Over 123,000 people in the U.S. need organ transplants. But in 2014, only 28,953 transplants were performed. Every day, 21 people die because they cannot secure an organ for transplant-- and this number is on the rise. Even with countless celebrity-backed public service announcements urging the public to become organ donors, the supply of organs is nowhere close to matching the demand. If we continue to rely on donations alone, there is little we can do to help patients in need of organ transplants.
A burgeoning black market for organs fills this gap between supply and demand. Patients from more affluent countries like the US, Canada and the UK travel to countries like China and India to buy organs illegally. In 2011, the FBI discovered the first US based organ ring in Brooklyn, New York. Levy Izhak Rosenbaum, an Israeli citizen, confessed to arranging illegal kidney transplants and pocketing approximately $410,000 in brokerage fees. He was sentenced to two and a half years in prison. None of the organ recipients were prosecuted.
Transplant surgeons and economists alike advocate for a legal organ sales market to remedy the problem. The sale of eggs, sperm and blood is legal, so why should organs be any different? Yet this idea has not been widely accepted by the public. Resisters argue that legalizing organ sales will exploit the poor, as they are more likely to risk organ removal surgery for monetary gain. Poor people are not only more likely to participate, but also less likely to have the resources to take care of themselves after the invasive surgery.
Opponents often fail to acknowledge that the poor are already exploited in the black market. Like most illegal activities, the sale of organs is fraught with criminality and violence. Organs are stolen or purchased at a great disadvantage to the seller with very high brokerage fees. Worst of all, the surgeries may be performed in unsafe conditions, by unqualified individuals. This puts both the organ donor's and the patient's lives at risk.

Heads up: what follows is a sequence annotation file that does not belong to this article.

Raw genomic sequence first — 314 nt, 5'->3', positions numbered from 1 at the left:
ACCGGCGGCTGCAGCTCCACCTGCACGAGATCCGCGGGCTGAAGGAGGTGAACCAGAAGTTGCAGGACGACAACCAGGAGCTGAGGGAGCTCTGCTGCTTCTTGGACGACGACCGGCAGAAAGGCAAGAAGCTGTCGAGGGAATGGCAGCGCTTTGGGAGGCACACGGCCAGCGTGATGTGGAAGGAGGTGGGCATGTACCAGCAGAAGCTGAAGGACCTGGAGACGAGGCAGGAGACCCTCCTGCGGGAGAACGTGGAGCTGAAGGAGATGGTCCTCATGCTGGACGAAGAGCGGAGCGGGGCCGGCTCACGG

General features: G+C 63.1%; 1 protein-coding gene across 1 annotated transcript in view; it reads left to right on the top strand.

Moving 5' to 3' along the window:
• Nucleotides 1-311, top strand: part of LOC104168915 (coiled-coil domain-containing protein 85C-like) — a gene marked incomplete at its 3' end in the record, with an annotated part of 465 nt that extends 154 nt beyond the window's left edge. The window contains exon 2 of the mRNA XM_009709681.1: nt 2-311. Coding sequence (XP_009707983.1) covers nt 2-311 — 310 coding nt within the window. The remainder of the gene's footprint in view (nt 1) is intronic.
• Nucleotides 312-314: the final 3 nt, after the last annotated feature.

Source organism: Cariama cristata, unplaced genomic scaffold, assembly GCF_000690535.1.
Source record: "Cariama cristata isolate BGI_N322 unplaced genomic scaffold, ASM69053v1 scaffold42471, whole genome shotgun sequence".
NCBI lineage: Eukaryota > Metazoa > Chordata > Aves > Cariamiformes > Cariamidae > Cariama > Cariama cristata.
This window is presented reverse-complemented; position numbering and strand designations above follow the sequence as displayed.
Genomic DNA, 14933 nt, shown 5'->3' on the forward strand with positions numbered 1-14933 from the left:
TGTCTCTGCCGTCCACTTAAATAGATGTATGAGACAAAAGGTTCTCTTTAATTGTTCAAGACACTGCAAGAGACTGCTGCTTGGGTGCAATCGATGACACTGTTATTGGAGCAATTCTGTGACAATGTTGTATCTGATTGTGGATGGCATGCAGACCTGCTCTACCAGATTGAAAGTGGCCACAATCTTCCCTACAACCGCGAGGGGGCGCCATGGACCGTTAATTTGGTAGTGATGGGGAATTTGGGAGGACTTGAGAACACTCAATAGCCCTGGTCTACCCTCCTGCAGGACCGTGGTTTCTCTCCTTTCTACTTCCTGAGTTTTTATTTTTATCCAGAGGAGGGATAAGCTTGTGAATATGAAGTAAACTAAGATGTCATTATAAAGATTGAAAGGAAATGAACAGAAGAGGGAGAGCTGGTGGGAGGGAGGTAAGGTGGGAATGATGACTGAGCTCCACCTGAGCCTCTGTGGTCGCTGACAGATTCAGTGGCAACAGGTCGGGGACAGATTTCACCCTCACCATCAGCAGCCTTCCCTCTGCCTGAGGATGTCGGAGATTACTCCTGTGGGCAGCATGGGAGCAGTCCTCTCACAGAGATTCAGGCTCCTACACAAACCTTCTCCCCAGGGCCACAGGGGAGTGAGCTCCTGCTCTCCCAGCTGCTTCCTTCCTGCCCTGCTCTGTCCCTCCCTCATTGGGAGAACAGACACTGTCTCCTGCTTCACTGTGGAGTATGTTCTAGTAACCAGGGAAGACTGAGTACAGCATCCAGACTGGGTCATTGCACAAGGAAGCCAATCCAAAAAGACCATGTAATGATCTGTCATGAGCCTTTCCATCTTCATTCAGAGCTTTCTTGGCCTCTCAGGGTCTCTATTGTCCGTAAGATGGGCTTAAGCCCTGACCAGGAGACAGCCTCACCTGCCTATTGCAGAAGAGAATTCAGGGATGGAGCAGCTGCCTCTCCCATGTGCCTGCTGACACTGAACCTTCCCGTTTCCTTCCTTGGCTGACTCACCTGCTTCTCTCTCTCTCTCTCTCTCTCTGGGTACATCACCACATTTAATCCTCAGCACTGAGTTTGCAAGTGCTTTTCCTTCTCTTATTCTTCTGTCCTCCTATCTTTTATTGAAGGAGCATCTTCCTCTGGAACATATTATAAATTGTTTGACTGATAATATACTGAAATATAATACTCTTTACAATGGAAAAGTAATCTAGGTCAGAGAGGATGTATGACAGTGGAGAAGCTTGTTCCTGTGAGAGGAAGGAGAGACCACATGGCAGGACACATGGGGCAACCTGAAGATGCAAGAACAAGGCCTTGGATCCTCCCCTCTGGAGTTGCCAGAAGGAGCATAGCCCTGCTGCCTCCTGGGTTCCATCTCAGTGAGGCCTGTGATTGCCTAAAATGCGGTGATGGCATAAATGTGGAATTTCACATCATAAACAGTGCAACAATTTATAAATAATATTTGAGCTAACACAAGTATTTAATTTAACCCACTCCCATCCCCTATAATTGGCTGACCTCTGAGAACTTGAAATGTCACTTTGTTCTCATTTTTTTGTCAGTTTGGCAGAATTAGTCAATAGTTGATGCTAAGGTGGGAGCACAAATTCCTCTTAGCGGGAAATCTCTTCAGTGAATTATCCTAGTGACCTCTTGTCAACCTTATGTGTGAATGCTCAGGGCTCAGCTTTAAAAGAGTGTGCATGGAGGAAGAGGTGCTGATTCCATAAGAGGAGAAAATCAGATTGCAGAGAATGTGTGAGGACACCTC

The current U.S. system for legally procuring organs depends on the good will of donors who want to save the life of someone they know, or a stranger they may never meet. But no other necessary medical procedure depends on such a capricious system. If the supply of morphine depended on the good will of pharmaceutical companies no hospital would be able to address the pain of its ailing patients. A regulated market would not only increase the supply of organs by setting a fair price for them, but also protect the rights and safety of the people who are willing to sell their organs.
Regulation of organs for sale has been successfully implemented in one country: Iran. In a state-regulated market, the government buys organs and sells them to patients at a fair price. This has greatly reduced the waiting time for an organ. Organ sellers enter a contract knowing that they will also be provided with free health insurance for a year. The government mandates that organ recipients pay for as much of the cost of the organ purchase and transplant surgery as they possibly can, with the government covering the rest.
Iran's success should prompt us to recognize the value of a well-regulated market when it comes to organs. We should also respect an individual's right to assess the risk of selling their organs. Why are we still preventing individuals from willingly selling their organs for a fair price in a safe environment? Especially when it means we can save 21 lives every day.